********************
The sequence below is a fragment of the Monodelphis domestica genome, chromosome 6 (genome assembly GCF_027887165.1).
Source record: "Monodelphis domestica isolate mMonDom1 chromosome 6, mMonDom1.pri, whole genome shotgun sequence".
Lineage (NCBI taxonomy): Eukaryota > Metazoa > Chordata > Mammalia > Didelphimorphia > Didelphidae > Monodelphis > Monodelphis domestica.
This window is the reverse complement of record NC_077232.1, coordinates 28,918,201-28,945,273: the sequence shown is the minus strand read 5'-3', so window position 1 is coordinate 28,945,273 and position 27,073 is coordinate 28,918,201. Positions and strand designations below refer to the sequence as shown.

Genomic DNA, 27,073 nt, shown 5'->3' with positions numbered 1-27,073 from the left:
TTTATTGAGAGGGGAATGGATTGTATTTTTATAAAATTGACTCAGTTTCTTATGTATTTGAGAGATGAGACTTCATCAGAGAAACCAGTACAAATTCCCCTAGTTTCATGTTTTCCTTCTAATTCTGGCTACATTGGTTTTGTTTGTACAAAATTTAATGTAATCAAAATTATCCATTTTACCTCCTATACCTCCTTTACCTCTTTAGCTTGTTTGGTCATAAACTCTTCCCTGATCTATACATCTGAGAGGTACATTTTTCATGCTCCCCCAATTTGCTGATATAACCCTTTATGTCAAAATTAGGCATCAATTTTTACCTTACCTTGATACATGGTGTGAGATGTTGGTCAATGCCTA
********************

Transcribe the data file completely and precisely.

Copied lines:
The sequence below is a fragment of the Monodelphis domestica genome, chromosome 6 (genome assembly GCF_027887165.1).
Source record: "Monodelphis domestica isolate mMonDom1 chromosome 6, mMonDom1.pri, whole genome shotgun sequence".
Lineage (NCBI taxonomy): Eukaryota > Metazoa > Chordata > Mammalia > Didelphimorphia > Didelphidae > Monodelphis > Monodelphis domestica.
This window is the reverse complement of record NC_077232.1, coordinates 28,918,201-28,945,273: the sequence shown is the minus strand read 5'-3', so window position 1 is coordinate 28,945,273 and position 27,073 is coordinate 28,918,201. Positions and strand designations below refer to the sequence as shown.

Genomic DNA, 27,073 nt, shown 5'->3' with positions numbered 1-27,073 from the left:
TTTATTGAGAGGGGAATGGATTGTATTTTTATAAAATTGACTCAGTTTCTTATGTATTTGAGAGATGAGACTTCATCAGAGAAACCAGTACAAATTCCCCTAGTTTCATGTTTTCCTTCTAATTCTGGCTACATTGGTTTTGTTTGTACAAAATTTAATGTAATCAAAATTATCCATTTTACCTCCTATACCTCCTTTACCTCTTTAGCTTGTTTGGTCATAAACTCTTCCCTGATCTATACATCTGAGAGGTACATTTTTCATGCTCCCCCAATTTGCTGATATAACCCTTTATGTCAAAATTAGGCATCAATTTTTACCTTACCTTGATACATGGTGTGAGATGTTGGTCAATGCCTA